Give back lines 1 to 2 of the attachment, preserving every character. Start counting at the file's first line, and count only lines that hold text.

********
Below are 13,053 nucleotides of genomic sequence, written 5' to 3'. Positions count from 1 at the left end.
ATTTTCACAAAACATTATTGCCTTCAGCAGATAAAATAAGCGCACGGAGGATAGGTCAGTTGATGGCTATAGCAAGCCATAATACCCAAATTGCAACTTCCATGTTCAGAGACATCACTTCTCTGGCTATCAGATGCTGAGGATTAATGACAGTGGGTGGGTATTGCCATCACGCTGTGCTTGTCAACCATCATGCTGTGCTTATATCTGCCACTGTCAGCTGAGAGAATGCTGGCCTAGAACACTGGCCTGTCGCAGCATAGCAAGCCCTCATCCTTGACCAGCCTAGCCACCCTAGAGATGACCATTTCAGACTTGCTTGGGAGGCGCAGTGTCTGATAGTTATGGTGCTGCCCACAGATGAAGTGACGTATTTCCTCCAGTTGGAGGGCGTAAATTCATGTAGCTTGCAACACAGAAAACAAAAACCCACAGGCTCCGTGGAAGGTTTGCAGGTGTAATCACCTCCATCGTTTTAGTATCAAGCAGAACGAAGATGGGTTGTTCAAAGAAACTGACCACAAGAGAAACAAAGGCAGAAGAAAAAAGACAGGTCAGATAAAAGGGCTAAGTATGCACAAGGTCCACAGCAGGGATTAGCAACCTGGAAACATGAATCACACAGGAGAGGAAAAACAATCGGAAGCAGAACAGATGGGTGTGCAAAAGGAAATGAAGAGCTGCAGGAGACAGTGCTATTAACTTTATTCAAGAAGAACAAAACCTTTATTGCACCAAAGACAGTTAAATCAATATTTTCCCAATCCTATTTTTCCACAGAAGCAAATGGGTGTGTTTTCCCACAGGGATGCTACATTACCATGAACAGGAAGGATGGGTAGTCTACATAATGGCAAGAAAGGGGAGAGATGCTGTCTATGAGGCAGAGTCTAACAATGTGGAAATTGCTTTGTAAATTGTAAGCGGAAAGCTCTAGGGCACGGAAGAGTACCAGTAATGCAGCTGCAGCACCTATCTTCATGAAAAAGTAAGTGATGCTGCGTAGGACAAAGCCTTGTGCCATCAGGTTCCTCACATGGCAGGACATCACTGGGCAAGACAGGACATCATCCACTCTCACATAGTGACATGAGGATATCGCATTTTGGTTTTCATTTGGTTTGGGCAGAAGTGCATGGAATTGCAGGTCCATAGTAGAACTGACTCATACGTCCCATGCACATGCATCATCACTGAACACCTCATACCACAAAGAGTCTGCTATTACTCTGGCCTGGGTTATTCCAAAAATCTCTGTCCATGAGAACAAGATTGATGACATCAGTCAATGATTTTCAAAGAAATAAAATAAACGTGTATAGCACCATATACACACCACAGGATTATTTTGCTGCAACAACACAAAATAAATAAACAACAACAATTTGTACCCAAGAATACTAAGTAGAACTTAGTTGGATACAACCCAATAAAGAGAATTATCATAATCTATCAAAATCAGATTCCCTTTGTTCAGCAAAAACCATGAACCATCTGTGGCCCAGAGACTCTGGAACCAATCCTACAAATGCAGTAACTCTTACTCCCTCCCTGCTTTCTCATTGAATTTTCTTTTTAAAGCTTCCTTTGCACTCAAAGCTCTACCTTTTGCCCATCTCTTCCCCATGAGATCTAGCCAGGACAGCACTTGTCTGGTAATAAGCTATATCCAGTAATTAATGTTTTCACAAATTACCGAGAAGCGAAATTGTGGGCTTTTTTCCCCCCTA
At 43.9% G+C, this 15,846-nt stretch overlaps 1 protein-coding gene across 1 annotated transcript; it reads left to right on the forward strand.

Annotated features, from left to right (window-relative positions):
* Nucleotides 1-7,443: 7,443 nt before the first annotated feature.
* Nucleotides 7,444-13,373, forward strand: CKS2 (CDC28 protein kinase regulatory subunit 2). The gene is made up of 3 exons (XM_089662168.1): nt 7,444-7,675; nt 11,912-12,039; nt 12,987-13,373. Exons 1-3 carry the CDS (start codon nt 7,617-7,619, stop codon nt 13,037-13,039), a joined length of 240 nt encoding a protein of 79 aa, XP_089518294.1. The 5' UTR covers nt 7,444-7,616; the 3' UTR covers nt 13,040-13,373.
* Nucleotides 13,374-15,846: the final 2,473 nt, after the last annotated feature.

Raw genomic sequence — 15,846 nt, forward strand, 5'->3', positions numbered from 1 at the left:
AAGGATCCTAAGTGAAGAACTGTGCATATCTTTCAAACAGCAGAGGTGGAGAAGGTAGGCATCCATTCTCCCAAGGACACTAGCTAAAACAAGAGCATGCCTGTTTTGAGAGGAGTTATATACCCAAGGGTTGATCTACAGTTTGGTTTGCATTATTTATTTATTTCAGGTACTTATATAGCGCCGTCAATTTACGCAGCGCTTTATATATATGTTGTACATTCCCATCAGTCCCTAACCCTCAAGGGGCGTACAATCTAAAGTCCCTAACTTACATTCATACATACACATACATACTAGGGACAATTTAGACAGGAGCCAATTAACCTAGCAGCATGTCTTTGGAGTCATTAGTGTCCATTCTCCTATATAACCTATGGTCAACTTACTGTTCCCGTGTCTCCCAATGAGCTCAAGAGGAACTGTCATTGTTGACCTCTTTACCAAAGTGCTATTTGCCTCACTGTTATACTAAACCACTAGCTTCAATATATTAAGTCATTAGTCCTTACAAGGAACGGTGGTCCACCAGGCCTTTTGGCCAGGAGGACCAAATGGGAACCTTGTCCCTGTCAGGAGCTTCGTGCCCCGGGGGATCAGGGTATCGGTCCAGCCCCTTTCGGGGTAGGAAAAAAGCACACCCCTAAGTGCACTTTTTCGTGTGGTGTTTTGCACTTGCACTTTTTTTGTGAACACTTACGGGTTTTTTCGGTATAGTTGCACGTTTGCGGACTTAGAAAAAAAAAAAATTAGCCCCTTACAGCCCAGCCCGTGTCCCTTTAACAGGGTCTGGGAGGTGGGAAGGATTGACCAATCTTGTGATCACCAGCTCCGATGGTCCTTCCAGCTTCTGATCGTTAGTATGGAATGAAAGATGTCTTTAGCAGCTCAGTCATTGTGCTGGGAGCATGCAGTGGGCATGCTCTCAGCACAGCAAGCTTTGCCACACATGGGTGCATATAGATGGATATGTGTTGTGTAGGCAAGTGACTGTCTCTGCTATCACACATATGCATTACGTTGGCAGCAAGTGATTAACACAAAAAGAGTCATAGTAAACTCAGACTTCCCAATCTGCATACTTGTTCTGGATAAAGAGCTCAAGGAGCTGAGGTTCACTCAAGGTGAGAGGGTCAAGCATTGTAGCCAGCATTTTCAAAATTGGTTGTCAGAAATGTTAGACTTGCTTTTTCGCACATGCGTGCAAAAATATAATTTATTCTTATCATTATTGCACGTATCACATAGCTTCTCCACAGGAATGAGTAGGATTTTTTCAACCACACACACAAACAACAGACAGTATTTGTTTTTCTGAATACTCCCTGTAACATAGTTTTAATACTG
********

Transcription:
Below are 13,053 nucleotides of genomic sequence, written 5' to 3'. Positions count from 1 at the left end.
ATTTTCACAAAACATTATTGCCTTCAGCAGATAAAATAAGCGCACGGAGGATAGGTCAGTTGATGGCTATAGCAAGCCATAATACCCAAATTGCAACTTCCATGTTCAGAGACATCACTTCTCTGGCTATCAGATGCTGAGGATTAATGACAGTGGGTGGGTATTGCCATCACGCTGTGCTTGTCAACCATCATGCTGTGCTTATATCTGCCACTGTCAGCTGAGAGAATGCTGGCCTAGAACACTGGCCTGTCGCAGCATAGCAAGCCCTCATCCTTGACCAGCCTAGCCACCCTAGAGATGACCATTTCAGACTTGCTTGGGAGGCGCAGTGTCTGATAGTTATGGTGCTGCCCACAGATGAAGTGACGTATTTCCTCCAGTTGGAGGGCGTAAATTCATGTAGCTTGCAACACAGAAAACAAAAACCCACAGGCTCCGTGGAAGGTTTGCAGGTGTAATCACCTCCATCGTTTTAGTATCAAGCAGAACGAAGATGGGTTGTTCAAAGAAACTGACCACAAGAGAAACAAAGGCAGAAGAAAAAAGACAGGTCAGATAAAAGGGCTAAGTATGCACAAGGTCCACAGCAGGGATTAGCAACCTGGAAACATGAATCACACAGGAGAGGAAAAACAATCGGAAGCAGAACAGATGGGTGTGCAAAAGGAAATGAAGAGCTGCAGGAGACAGTGCTATTAACTTTATTCAAGAAGAACAAAACCTTTATTGCACCAAAGACAGTTAAATCAATATTTTCCCAATCCTATTTTTCCACAGAAGCAAATGGGTGTGTTTTCCCACAGGGATGCTACATTACCATGAACAGGAAGGATGGGTAGTCTACATAATGGCAAGAAAGGGGAGAGATGCTGTCTATGAGGCAGAGTCTAACAATGTGGAAATTGCTTTGTAAATTGTAAGCGGAAAGCTCTAGGGCACGGAAGAGTACCAGTAATGCAGCTGCAGCACCTATCTTCATGAAAAAGTAAGTGATGCTGCGTAGGACAAAGCCTTGTGCCATCAGGTTCCTCACATGGCAGGACATCACTGGGCAAGACAGGACATCATCCACTCTCACATAGTGACATGAGGATATCGCATTTTGGTTTTCATTTGGTTTGGGCAGAAGTGCATGGAATTGCAGGTCCATAGTAGAACTGACTCATACGTCCCATGCACATGCATCATCACTGAACACCTCATACCACAAAGAGTCTGCTATTACTCTGGCCTGGGTTATTCCAAAAATCTCTGTCCATGAGAACAAGATTGATGACATCAGTCAATGATTTTCAAAGAAATAAAATAAACGTGTATAGCACCATATACACACCACAGGATTATTTTGCTGCAACAACACAAAATAAATAAACAACAACAATTTGTACCCAAGAATACTAAGTAGAACTTAGTTGGATACAACCCAATAAAGAGAATTATCATAATCTATCAAAATCAGATTCCCTTTGTTCAGCAAAAACCATGAACCATCTGTGGCCCAGAGACTCTGGAACCAATCCTACAAATGCAGTAACTCTTACTCCCTCCCTGCTTTCTCATTGAATTTTCTTTTTAAAGCTTCCTTTGCACTCAAAGCTCTACCTTTTGCCCATCTCTTCCCCATGAGATCTAGCCAGGACAGCACTTGTCTGGTAATAAGCTATATCCAGTAATTAATGTTTTCACAAATTACCGAGAAGCGAAATTGTGGGCTTTTTTCCCCCCTA